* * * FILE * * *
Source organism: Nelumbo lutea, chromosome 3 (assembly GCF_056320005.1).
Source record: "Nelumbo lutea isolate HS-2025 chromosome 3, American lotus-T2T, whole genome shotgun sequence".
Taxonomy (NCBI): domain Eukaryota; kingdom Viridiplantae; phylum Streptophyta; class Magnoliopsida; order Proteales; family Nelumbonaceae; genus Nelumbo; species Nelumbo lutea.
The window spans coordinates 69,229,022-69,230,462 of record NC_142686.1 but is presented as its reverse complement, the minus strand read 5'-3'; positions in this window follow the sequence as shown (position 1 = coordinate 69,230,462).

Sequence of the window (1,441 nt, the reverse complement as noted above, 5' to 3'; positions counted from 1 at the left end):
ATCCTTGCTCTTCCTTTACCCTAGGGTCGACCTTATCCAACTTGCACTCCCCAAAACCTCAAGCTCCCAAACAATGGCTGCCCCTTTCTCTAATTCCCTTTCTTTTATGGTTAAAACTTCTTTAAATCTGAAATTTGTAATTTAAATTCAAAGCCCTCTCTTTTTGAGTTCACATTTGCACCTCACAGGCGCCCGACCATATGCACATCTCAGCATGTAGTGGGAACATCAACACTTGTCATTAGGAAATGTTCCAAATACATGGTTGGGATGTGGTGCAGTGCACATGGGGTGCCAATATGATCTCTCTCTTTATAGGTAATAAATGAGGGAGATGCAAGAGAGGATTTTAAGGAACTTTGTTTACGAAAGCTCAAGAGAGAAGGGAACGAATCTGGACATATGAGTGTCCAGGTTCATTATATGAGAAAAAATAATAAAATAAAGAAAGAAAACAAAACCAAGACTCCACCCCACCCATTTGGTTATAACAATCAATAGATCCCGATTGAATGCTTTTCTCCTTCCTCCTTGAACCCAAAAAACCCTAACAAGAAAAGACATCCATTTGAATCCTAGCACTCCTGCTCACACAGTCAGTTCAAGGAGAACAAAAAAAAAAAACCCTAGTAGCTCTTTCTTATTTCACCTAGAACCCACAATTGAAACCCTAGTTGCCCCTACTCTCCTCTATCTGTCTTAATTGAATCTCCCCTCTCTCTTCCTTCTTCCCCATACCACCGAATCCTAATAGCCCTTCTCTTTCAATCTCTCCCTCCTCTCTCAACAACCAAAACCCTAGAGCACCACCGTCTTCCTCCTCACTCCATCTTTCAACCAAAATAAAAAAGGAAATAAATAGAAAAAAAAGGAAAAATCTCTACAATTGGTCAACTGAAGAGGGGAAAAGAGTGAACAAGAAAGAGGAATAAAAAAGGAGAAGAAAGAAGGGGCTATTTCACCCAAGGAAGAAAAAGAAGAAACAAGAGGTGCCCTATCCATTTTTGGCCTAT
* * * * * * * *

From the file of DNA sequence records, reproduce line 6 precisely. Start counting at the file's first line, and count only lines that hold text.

ATCCTTGCTCTTCCTTTACCCTAGGGTCGACCTTATCCAACTTGCACTCCCCAAAACCTCAAGCTCCCAAACAATGGCTGCCCCTTTCTCTAATTCCCTTTCTTTTATGGTTAAAACTTCTTTAAATCTGAAATTTGTAATTTAAATTCAAAGCCCTCTCTTTTTGAGTTCACATTTGCACCTCACAGGCGCCCGACCATATGCACATCTCAGCATGTAGTGGGAACATCAACACTTGTCATTAGGAAATGTTCCAAATACATGGTTGGGATGTGGTGCAGTGCACATGGGGTGCCAATATGATCTCTCTCTTTATAGGTAATAAATGAGGGAGATGCAAGAGAGGATTTTAAGGAACTTTGTTTACGAAAGCTCAAGAGAGAAGGGAACGAATCTGGACATATGAGTGTCCAGGTTCATTATATGAGAAAAAATAATAAAATAAAGAAAGAAAACAAAACCAAGACTCCACCCCACCCATTTGGTTATAACAATCAATAGATCCCGATTGAATGCTTTTCTCCTTCCTCCTTGAACCCAAAAAACCCTAACAAGAAAAGACATCCATTTGAATCCTAGCACTCCTGCTCACACAGTCAGTTCAAGGAGAACAAAAAAAAAAAACCCTAGTAGCTCTTTCTTATTTCACCTAGAACCCACAATTGAAACCCTAGTTGCCCCTACTCTCCTCTATCTGTCTTAATTGAATCTCCCCTCTCTCTTCCTTCTTCCCCATACCACCGAATCCTAATAGCCCTTCTCTTTCAATCTCTCCCTCCTCTCTCAACAACCAAAACCCTAGAGCACCACCGTCTTCCTCCTCACTCCATCTTTCAACCAAAATAAAAAAGGAAATAAATAGAAAAAAAAGGAAAAATCTCTACAATTGGTCAACTGAAGAGGGGAAAAGAGTGAACAAGAAAGAGGAATAAAAAAGGAGAAGAAAGAAGGGGCTATTTCACCCAAGGAAGAAAAAGAAGAAACAAGAGGTGCCCTATCCATTTTTGGCCTAT